What has been the top 3 personal learnings from this adventure?

Be bold and take risks. On and off the paper. When the risks pay off it is so rewarding.

Slow down and be grateful for everything – it’s the foundation of happiness.

To always surround myself with positive people. Their energy is so infectious!



Is there one smart move whether it be a connection, your marketing, waiting to be ready, perfecting your craft or being visible that helped you further your career??

When I started as an artist, I asked a friend of mine who was achieving great success in his career, what his number one piece of advice to me would be. He said he had asked many successful artists over the years, exactly the same thing –  And consistently over the years, all of their answers had been exactly the same. “To achieve success, you have to treat art as a business”.  So that includes, marketing plans and mission statements. Pricing strategies and long term and short term goals etc etc. I have in no way achieved this yet, but I can appreciate that the only way that we can dedicate our lives to our art is if we can in some way make it commercial. Otherwise there is no way it is financially feasible to continue – especially living in a place like Hong Kong where the cost of living is so expensive!

If you are lucky enough to be in Hong Kong this week you can see Katie’s Show here.





Thursday 9th March all day.  6:30-8:30pm Drinks & Canapés

Otherwise you can follow her on Instagram or check out her work here.

“Creativity is allowing yourself to make mistakes. Art is knowing which ones to keep.” Scott Adams




Check out my Portrait Lightroom Presets here.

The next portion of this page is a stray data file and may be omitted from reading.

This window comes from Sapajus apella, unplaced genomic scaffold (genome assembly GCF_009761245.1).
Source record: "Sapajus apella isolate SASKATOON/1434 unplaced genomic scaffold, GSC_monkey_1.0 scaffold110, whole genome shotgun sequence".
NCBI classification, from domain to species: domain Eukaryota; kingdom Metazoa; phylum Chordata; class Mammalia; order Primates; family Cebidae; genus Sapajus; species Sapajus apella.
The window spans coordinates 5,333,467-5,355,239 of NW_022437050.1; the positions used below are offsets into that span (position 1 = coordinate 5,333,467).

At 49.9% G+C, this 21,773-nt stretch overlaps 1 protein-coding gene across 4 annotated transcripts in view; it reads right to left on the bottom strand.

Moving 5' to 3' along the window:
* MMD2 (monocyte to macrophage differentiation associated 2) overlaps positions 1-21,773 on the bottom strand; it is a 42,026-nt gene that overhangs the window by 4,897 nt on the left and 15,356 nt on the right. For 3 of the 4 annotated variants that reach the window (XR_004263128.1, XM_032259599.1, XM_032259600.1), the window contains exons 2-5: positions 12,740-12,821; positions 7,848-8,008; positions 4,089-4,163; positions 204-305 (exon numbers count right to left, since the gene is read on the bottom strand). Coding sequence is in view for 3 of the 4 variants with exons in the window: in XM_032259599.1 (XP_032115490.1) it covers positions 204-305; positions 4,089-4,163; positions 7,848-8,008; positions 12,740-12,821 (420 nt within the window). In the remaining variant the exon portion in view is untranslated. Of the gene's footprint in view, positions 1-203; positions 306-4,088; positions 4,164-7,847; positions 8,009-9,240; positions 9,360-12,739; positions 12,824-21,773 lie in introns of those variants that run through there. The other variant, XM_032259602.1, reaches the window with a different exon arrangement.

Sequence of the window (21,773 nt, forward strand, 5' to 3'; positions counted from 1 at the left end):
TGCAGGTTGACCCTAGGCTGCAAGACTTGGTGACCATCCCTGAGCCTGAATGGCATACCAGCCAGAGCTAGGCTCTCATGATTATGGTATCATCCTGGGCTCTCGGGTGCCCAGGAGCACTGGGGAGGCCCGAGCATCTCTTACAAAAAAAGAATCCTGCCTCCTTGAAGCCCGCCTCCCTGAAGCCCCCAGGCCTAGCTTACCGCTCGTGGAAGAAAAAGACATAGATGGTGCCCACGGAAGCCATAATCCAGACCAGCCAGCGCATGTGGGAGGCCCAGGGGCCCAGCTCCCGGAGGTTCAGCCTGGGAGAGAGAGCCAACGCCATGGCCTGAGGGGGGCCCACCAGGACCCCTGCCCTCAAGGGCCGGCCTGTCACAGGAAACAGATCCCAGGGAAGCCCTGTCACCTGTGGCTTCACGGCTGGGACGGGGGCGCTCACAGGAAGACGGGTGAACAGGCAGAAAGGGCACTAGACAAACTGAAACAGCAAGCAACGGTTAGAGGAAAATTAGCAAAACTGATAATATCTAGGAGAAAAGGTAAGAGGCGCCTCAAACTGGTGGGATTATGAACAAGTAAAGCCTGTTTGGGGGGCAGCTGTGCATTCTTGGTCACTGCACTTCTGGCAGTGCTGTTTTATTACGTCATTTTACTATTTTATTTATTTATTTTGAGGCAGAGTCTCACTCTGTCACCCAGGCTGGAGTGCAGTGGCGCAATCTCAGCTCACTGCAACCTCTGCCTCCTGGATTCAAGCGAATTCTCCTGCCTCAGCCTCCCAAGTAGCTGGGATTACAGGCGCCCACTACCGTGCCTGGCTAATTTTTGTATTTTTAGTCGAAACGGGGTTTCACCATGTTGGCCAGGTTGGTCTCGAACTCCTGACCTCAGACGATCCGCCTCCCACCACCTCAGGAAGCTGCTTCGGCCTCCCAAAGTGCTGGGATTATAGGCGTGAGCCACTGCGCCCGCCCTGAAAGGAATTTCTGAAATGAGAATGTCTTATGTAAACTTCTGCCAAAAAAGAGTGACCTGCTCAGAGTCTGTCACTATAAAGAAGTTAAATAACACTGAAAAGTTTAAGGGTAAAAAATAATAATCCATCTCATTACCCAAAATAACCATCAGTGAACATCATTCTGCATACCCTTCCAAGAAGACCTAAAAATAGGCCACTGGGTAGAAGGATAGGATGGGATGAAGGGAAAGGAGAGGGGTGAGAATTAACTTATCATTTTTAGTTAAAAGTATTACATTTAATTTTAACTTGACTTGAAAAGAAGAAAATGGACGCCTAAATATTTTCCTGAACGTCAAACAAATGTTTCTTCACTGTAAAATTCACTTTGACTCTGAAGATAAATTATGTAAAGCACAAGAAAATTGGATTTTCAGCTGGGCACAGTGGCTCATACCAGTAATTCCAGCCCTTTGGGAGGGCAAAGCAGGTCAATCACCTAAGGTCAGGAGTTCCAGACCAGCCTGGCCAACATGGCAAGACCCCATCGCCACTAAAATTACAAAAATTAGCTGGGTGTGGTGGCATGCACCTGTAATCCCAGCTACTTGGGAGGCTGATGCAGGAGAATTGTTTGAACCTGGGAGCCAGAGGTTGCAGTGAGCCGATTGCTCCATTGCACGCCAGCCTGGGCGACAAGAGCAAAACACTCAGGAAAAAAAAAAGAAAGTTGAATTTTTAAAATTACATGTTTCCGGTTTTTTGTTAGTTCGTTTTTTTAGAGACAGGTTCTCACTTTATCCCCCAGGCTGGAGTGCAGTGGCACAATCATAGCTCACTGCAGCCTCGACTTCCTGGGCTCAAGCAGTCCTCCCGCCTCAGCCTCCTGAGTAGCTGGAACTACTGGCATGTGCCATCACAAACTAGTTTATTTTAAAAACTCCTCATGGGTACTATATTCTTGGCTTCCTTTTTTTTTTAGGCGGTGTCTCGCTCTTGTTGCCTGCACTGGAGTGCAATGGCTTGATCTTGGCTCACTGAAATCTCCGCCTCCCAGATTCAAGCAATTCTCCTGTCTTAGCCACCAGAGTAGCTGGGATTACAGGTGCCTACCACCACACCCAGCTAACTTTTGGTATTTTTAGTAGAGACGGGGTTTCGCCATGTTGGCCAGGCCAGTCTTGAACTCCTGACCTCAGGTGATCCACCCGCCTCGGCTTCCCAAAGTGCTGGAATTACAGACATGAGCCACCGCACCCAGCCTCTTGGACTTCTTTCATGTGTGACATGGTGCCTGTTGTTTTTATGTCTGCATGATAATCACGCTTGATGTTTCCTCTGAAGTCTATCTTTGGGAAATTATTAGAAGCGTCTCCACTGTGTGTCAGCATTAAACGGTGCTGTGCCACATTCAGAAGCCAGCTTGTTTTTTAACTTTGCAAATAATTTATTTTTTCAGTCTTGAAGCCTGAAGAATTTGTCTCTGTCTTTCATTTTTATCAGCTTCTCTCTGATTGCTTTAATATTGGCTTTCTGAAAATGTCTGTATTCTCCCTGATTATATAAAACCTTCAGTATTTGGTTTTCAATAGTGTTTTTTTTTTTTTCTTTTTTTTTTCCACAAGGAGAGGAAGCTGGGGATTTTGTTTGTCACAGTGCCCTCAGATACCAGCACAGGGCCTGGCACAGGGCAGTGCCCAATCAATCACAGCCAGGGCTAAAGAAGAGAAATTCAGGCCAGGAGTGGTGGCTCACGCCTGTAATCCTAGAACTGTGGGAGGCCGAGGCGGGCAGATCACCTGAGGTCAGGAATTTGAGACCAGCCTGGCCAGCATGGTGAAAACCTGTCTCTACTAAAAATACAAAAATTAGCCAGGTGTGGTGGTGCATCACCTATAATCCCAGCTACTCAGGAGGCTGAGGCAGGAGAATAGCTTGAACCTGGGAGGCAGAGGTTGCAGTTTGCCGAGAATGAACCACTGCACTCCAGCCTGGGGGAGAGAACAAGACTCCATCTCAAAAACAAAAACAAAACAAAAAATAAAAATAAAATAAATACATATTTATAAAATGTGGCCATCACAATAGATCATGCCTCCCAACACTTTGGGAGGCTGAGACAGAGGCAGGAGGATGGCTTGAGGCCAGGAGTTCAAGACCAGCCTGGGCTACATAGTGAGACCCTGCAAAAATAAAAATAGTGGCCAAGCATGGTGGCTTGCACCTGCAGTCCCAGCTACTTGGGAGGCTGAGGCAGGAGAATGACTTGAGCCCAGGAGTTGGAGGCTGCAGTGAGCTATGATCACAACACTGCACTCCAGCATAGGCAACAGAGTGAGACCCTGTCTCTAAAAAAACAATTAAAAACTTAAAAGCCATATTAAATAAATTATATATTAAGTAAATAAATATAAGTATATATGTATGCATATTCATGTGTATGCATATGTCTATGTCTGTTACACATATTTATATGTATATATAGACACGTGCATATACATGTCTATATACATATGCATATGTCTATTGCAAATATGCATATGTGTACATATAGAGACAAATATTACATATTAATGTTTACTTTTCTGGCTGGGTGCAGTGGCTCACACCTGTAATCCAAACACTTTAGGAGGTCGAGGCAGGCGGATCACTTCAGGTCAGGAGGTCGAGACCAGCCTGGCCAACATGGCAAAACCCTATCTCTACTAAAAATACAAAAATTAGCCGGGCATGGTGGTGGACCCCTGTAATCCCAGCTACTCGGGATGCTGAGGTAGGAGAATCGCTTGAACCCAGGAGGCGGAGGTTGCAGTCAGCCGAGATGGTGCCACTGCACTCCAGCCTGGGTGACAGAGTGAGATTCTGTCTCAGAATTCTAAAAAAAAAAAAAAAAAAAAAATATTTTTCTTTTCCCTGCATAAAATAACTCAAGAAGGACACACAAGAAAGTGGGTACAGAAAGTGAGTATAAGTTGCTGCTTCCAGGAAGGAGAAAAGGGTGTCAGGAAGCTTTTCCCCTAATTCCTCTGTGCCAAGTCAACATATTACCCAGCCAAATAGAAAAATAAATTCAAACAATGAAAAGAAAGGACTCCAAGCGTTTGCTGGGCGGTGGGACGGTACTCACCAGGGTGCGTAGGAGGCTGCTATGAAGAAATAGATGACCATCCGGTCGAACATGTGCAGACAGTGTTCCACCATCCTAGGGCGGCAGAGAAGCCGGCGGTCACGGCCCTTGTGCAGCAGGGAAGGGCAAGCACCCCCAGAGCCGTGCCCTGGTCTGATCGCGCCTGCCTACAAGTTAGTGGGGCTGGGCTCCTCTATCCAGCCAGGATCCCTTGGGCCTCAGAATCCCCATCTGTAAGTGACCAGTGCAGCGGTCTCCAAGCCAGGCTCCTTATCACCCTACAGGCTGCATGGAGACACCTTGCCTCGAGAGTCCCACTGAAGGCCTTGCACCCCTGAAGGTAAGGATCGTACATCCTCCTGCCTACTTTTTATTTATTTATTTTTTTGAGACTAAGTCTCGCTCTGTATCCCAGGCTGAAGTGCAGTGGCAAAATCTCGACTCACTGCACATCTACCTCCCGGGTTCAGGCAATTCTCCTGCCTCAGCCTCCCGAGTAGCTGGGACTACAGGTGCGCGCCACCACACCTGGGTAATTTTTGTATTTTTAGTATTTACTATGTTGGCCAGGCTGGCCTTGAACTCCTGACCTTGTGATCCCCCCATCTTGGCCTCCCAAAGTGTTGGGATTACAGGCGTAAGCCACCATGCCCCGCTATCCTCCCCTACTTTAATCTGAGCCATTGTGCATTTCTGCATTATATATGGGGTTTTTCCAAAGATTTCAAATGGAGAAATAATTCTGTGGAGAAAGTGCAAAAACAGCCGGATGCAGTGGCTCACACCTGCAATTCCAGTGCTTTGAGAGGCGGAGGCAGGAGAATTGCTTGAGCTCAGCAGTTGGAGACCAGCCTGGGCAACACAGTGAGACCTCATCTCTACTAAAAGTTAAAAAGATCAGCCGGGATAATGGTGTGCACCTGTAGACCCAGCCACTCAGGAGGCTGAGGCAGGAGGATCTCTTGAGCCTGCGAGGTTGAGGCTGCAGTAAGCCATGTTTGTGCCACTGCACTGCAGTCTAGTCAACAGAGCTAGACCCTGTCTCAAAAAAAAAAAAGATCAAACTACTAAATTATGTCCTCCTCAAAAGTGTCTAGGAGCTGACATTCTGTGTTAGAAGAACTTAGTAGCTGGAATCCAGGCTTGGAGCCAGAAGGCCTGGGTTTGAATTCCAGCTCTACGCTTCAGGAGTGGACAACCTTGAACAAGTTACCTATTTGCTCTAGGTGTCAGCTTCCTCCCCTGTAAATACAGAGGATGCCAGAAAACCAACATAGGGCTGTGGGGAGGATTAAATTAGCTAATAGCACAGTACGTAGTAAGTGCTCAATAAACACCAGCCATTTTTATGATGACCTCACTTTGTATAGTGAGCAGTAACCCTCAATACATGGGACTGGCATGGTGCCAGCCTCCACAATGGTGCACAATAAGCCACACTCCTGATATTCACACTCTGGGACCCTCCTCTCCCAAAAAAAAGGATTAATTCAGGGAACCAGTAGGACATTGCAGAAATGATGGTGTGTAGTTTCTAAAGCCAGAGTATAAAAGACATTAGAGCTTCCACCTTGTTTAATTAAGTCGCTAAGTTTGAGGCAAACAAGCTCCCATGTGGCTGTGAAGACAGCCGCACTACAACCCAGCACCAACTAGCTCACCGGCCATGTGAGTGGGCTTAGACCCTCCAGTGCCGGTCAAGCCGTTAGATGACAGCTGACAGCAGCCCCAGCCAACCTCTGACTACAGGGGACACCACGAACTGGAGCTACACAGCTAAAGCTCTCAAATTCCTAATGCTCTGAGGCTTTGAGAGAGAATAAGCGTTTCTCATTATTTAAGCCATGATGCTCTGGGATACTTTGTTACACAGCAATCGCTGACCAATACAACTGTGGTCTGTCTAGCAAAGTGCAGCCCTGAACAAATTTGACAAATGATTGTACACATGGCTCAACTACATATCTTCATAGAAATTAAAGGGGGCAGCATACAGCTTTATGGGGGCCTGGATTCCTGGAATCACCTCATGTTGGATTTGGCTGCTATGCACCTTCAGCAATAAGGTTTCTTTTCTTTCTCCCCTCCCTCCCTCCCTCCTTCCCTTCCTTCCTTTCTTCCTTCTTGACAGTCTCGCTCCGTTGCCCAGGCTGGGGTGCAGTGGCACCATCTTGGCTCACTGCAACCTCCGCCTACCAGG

• Julie Spruce

    Thank you for introducing us to Katie Graham. Her work is amazing. I dabble with watercolour and pastels but never in my wildest dreams could I create images like Katie’s. The sad death of the rhino at the Paris zoo this week reinforces once again that it is vital the trade in ivory is discouraged. Hopefully Katie’s work with The Elephant Society will help to enlighten more people as to the plight of both elephants and rhinos. I am looking forward to more inspiration from your interviews with creative’s!

    March 8, 2017 at 10:19 am
  • Love, love, love her art and the timing of this is so funny! I’m a photographer who just in the past few months have started thinking about learning watercolor. I mentioned it to my husband the other night and he said Why? I replied: because if you create something from scratch, you can shape everything about it, and I’m starting to feel a bit limited with the photography. I have a lot of images in my head that I want to create, but they can’t be done with photography. Sure, you can digitally alter an image, but even so, there are limits. This was so inspiring, thank you for sharing it, and I can’t wait for the podcast!

    March 8, 2017 at 3:47 pm